Upon A Hill: Reflection of Langston Hughes" .
In "Theme for English B," the speaker is a student in an English class. Langston Hughes attaches the speaker's feelings of his place in society with three different views: the speaker in the class, the college, and where the speaker lives. The speaker is the only black in his class, which sets him apart from the other students and the instructor of the class because they are white. The college is set apart from the Harlem, and is in its own territory because it is up on a hill. Furthermore the speaker lives in the Y in Harlem. By choosing these views, Langston Hughes establishes a pattern of white over black that have transcended to today.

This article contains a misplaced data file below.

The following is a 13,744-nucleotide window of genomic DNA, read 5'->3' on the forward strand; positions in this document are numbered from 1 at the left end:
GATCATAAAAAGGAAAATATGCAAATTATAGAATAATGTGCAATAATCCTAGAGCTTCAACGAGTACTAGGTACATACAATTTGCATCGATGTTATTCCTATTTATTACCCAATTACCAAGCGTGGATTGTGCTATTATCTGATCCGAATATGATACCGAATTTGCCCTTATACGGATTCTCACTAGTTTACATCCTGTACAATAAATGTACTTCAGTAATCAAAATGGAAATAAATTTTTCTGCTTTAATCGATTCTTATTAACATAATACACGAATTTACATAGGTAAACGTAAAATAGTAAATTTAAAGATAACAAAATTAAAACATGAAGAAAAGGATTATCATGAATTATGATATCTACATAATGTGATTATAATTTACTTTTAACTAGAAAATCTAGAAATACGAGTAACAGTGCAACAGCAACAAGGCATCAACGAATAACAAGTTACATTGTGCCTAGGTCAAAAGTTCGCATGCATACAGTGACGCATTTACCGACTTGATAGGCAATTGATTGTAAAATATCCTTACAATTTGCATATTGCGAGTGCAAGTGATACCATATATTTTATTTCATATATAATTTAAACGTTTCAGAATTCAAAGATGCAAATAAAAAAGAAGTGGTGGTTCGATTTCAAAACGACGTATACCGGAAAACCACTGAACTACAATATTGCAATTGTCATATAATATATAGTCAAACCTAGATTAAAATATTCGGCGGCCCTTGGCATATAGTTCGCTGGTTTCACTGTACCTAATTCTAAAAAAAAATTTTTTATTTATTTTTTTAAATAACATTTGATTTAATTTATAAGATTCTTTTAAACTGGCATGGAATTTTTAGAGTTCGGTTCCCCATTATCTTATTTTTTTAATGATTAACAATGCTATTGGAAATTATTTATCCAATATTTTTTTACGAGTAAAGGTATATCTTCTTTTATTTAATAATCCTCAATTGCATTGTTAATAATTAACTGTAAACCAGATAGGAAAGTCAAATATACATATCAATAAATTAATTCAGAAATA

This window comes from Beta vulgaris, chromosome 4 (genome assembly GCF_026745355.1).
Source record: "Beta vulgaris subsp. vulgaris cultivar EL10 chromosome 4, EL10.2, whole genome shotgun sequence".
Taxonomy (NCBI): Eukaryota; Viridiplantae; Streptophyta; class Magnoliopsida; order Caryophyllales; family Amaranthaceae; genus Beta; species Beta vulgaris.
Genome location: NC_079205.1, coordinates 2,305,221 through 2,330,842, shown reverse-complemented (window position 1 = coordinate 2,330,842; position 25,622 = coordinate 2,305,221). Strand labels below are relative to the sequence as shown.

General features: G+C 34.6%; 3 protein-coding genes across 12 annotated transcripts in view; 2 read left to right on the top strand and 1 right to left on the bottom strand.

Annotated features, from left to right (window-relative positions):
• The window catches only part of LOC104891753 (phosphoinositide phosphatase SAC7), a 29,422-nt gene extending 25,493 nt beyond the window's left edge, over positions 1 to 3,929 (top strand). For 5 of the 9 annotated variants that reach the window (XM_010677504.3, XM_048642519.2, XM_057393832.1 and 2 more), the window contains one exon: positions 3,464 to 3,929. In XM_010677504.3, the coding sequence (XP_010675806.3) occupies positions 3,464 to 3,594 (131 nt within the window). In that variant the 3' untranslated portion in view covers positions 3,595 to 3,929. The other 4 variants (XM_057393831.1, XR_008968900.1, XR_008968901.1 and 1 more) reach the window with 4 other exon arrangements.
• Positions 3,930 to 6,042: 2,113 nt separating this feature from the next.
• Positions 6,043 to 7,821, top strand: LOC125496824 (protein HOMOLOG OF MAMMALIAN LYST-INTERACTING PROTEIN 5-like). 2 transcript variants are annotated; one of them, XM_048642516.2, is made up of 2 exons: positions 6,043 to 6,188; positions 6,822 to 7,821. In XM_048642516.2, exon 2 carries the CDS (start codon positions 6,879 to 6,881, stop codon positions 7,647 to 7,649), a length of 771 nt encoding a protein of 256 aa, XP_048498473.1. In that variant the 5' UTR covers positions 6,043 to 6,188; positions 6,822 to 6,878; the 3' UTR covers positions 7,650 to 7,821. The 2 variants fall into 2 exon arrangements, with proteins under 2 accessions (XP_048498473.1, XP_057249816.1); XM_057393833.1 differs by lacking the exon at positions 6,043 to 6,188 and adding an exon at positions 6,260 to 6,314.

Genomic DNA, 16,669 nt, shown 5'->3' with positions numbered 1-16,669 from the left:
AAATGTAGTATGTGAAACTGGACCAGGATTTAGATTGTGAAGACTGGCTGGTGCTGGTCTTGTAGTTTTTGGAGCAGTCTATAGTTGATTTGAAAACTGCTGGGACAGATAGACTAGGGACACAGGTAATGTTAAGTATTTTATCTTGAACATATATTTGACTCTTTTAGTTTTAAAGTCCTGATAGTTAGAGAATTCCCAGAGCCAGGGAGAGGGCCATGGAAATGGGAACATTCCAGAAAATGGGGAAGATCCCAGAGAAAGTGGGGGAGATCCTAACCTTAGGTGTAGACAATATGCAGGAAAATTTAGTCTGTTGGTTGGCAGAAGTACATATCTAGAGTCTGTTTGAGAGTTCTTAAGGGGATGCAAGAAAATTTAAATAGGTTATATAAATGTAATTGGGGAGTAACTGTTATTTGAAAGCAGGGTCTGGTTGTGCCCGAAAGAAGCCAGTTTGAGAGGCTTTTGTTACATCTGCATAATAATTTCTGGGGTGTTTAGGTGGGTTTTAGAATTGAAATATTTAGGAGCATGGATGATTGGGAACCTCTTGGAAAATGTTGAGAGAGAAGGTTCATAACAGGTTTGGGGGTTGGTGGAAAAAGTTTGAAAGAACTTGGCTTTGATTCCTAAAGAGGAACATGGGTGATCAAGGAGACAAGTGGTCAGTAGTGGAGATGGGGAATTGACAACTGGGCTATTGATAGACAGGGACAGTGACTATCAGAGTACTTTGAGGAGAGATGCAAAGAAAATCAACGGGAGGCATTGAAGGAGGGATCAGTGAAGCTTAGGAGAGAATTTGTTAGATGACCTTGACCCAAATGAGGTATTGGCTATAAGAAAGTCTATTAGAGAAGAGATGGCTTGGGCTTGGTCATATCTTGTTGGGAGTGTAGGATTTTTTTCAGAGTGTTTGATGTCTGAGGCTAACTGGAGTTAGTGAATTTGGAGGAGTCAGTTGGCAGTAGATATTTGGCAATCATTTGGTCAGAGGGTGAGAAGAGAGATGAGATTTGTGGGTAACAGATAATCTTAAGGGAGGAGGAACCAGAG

The speaker does not regard himself like the other students because there is no mention of the other students in the class. The speaker is the only black man in a class of all white students and a white instructor that stands in front of the classroom: "I am the only colored speaker in my class,"(10). The symbolism of "Theme for English B" is the paper the speaker has to write. The speaker is disturbed by what is to be written in this paper: "It's not easy to know what is true for you or me," (16). The speaker does not want to offend anyone but wants to be seen as the same. The paper is supposed to depict the speaker, but the speaker is unsure of what to write for he is black and the instructor is white. The hierarchy of the class says that the instructor is more important and stands above the students. However the speaker feels that he is the same as the instructor regardless of what his nationality is: "you are white, yet a part of me, as I am part of you. / That's American" (32-33). This means that even though the speaker is black and the instructor is white; they are the same in the aspect of being an American. Further more the speaker is attending a college that sits up high away from everything and everyone.